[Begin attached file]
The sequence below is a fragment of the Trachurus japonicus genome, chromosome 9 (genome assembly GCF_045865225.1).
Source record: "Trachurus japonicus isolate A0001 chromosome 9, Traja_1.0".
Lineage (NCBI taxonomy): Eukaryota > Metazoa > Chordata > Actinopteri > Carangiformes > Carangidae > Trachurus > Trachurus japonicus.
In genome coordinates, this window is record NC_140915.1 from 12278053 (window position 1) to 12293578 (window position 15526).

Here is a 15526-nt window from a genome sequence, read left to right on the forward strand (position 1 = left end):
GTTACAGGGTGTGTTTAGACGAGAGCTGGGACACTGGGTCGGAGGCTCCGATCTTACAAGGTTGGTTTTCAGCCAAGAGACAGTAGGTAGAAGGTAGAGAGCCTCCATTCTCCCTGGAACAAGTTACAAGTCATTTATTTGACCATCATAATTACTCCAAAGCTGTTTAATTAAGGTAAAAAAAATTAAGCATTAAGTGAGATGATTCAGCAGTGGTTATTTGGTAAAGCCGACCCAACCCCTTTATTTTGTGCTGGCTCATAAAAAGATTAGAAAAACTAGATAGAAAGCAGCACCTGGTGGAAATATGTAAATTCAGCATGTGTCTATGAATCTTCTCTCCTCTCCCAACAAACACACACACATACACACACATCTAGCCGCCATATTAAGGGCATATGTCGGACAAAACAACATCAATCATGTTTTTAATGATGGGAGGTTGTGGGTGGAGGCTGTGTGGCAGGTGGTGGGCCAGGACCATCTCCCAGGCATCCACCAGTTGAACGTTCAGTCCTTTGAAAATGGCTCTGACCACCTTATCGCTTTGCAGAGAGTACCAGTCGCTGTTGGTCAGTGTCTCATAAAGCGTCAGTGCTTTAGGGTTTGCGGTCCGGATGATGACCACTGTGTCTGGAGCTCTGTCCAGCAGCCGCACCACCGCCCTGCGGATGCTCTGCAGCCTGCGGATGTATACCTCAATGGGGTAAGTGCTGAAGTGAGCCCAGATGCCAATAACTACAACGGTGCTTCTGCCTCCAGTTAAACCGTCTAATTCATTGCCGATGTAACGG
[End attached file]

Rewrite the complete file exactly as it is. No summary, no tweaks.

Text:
The sequence below is a fragment of the Trachurus japonicus genome, chromosome 9 (genome assembly GCF_045865225.1).
Source record: "Trachurus japonicus isolate A0001 chromosome 9, Traja_1.0".
Lineage (NCBI taxonomy): Eukaryota > Metazoa > Chordata > Actinopteri > Carangiformes > Carangidae > Trachurus > Trachurus japonicus.
In genome coordinates, this window is record NC_140915.1 from 12278053 (window position 1) to 12293578 (window position 15526).

Here is a 15526-nt window from a genome sequence, read left to right on the forward strand (position 1 = left end):
GTTACAGGGTGTGTTTAGACGAGAGCTGGGACACTGGGTCGGAGGCTCCGATCTTACAAGGTTGGTTTTCAGCCAAGAGACAGTAGGTAGAAGGTAGAGAGCCTCCATTCTCCCTGGAACAAGTTACAAGTCATTTATTTGACCATCATAATTACTCCAAAGCTGTTTAATTAAGGTAAAAAAAATTAAGCATTAAGTGAGATGATTCAGCAGTGGTTATTTGGTAAAGCCGACCCAACCCCTTTATTTTGTGCTGGCTCATAAAAAGATTAGAAAAACTAGATAGAAAGCAGCACCTGGTGGAAATATGTAAATTCAGCATGTGTCTATGAATCTTCTCTCCTCTCCCAACAAACACACACACATACACACACATCTAGCCGCCATATTAAGGGCATATGTCGGACAAAACAACATCAATCATGTTTTTAATGATGGGAGGTTGTGGGTGGAGGCTGTGTGGCAGGTGGTGGGCCAGGACCATCTCCCAGGCATCCACCAGTTGAACGTTCAGTCCTTTGAAAATGGCTCTGACCACCTTATCGCTTTGCAGAGAGTACCAGTCGCTGTTGGTCAGTGTCTCATAAAGCGTCAGTGCTTTAGGGTTTGCGGTCCGGATGATGACCACTGTGTCTGGAGCTCTGTCCAGCAGCCGCACCACCGCCCTGCGGATGCTCTGCAGCCTGCGGATGTATACCTCAATGGGGTAAGTGCTGAAGTGAGCCCAGATGCCAATAACTACAACGGTGCTTCTGCCTCCAGTTAAACCGTCTAATTCATTGCCGATGTAACGG